Jan 21, 2010

Thankful Thursday

Yesterday was my first day of walking the Camino in Spain.  Leaving the albergue (pilgrim shelter) where I stayed in Burgos, I walked a bit in the dark and drizzle, stopped at a bar for a cafe con leche (yes, the bars are open at 8:00 am, and not all the clientele are drinking coffee), and promptly got lost in town.  Wandered in what I thought was the right direction for a bit without seeing any of the waymarks, but then I saw a gas station.  The attendant didn´t speak a word of English, but between the two of us and my map he pointed me in the right direction.  That's when I saw the three west-bound pilgrims, two of whom had bright yellow rain covers on their backpacks.  I paced myself, and in about 20 minutes I caught up with them.

This is now the second day we've been travelling together and it is a nice thing.  Artense speaks English, her husband Antonio speaks French far more fluently than I ever will, and Carmina studied French in school.  (I suspect I've been out of school much longer than she has.)  So we communicate with humour and sign language and snippets of French and English, aloing with my broken phrase book Spanish.

Of the three of us, I've got the most time to make it to Santiago, and I suspect that once Artense's blisters clear up, she and Antonio will go back to their 30 km per day pace.  So far, 25 km seems about right for me.  Today we only walked 20, but yesterday was fairly brutal, even for the experienced walkers.

As I mentioned above, it started out with drizzle, but after about two hours the sun came out.  And I honestly thank God that it did, because the thought of walking the last section of the trail we covered yesterday afternoon in the rain makes me weak in the knees.  The first 25 km went well.  The section of trail we're on now reminds me of the parts of North Dakota I've driven across -- plateaus, with the occasional river valley punctuating the high plain.  It's very beautiful, but when you're on foot you experience those hills somewhat differently.

Five of the final six km of trail yesterday was a constant uphill slog through mud with a strong head wind.  It was indescribably miserable, and part way through (while I was still capable of coherent thought) I realized that fire is not the only biblical image for hell.  There is also the miry deep.  Finally I crested the hill and saw a sign which almost had me weeping with joy:  Hortanas 0'5 km.  Only half a kilometer to go, and it was all downhill WITH NO MUD!!!  And at the end, my companions had already told the hospitalera that I'd be arriving.  Marta waited patiently while I dropped my pack, removed my mud-laden boots, and fished out my pilgrim's credencial.  She stamped it, recorded my details in the log book, and led me to the kitchen where my companions were waiting and she'd already begun cooking our dinner.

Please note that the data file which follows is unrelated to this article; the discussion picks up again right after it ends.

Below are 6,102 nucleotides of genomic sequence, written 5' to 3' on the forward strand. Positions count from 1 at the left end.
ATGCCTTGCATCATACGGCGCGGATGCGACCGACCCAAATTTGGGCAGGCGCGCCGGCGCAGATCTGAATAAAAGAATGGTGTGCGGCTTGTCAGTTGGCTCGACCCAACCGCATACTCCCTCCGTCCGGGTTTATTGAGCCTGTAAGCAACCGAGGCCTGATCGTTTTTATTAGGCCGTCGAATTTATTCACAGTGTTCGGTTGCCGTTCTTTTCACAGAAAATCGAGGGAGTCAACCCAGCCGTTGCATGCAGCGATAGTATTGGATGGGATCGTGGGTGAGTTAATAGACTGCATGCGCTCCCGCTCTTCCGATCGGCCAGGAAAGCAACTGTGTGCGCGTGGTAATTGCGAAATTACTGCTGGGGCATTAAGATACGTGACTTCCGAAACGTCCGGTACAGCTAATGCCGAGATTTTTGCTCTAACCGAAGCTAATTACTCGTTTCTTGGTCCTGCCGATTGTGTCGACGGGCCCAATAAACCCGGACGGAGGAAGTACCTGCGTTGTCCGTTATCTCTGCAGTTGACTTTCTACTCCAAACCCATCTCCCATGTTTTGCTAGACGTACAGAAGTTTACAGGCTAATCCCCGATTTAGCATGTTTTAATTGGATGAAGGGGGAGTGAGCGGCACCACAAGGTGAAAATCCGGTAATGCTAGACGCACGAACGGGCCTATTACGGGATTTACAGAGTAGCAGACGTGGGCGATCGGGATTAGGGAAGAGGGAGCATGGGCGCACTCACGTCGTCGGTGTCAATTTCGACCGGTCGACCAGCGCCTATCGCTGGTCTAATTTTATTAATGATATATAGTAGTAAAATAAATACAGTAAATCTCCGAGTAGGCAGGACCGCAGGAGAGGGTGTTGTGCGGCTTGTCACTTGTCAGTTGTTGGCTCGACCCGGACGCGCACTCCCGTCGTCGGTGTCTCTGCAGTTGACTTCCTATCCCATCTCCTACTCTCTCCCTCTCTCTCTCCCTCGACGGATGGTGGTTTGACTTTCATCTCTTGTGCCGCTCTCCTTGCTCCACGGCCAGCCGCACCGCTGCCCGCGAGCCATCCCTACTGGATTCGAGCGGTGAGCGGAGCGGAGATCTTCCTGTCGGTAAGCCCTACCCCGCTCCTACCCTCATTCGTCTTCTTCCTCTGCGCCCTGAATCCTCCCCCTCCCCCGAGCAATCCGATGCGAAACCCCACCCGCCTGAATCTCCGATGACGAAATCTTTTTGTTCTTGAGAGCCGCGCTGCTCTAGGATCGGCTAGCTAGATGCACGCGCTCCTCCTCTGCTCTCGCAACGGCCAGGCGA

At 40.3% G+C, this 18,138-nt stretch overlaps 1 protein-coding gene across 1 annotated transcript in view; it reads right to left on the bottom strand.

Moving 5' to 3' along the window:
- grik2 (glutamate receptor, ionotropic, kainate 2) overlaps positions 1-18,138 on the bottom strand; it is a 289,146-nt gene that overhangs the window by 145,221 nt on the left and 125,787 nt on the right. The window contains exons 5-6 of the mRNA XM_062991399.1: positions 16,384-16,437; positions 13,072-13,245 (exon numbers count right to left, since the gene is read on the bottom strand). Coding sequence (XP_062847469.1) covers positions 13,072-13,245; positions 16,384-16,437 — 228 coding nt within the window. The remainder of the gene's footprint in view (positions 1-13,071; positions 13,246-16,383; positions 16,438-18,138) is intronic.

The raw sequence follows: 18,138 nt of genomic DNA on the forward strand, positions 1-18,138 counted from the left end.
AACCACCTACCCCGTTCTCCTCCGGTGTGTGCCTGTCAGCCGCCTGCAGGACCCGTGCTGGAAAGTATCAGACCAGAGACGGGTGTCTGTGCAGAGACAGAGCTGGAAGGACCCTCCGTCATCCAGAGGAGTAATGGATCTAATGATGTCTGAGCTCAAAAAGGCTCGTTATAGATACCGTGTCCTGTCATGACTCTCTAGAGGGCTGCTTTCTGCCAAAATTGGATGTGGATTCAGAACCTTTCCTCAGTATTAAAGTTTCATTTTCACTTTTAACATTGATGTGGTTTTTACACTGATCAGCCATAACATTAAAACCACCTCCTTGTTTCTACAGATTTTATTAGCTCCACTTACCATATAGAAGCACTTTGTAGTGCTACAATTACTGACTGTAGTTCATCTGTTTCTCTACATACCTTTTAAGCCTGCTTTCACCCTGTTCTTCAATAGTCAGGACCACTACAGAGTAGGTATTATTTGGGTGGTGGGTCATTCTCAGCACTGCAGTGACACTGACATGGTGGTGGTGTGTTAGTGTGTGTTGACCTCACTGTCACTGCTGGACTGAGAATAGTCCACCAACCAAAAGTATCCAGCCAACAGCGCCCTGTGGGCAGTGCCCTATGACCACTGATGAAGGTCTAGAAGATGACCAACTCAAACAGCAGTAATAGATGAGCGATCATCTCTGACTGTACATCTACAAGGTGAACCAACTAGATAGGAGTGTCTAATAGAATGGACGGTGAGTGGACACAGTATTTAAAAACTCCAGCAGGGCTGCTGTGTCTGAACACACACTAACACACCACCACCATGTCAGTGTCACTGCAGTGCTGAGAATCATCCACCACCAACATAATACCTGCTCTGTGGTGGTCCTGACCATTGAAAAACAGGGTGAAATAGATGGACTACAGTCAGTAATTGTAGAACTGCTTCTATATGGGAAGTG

After a quick bit of refreshment, she led us upstairs and showed us to the dormitory.  A hot shower, a clean change of clothes, and a foot massage later I felt human again.  And then it was time to eat.

Today was a much easier walk.  No mud, for one thing, and it was walking on the meseta.  There were a few slopes, but much of it was walking on more or less level ground.  I arrived in Itera de la Vega about an hour ago and poked my head into the first place that was open.  Carmina had walked on ahead of the rest of us, and she wasn't there.  Still, it was warm, it had beds and food and a nice big bathroom for each dormitory room.  I was sold, especially since I knew we'd meet again on the trail tomorrow.

As I was scraping the mud from my boots (well yes, there was a little mud today, but nothing worth mentioning), Antonio and Artense came along the road.  I hailed them and they told me they were headed to the albergue next to the church, which is where Carmina had settled in.  We agreed that we'd meet back at "my" place for dinner together at 7:00 and I headed for the shower.  When I came out a new man, they had changed their plans.  In fact, so had Carmina, so the four of us are booked in here together again. 

Dinner will be served in an hour, which gives me time to stretch out a bit, massage my feet, and relax with the others.  I'm not sure when I'll be posting next, but I'm keeping notes as we go.  Hopefully the next time I log on, I'll also be able to upload photos.  The current machine is locked down, with only keyboard, mouse, and monitor accessible.  Makes sense from a business perspective, but it is a tad annoying.  Ah well.

¡Hasta luego!

1 comment:

  1. Well, everybody is asking for u here in Paris, and wishig u good luck.
    Take care brother.

    ReplyDelete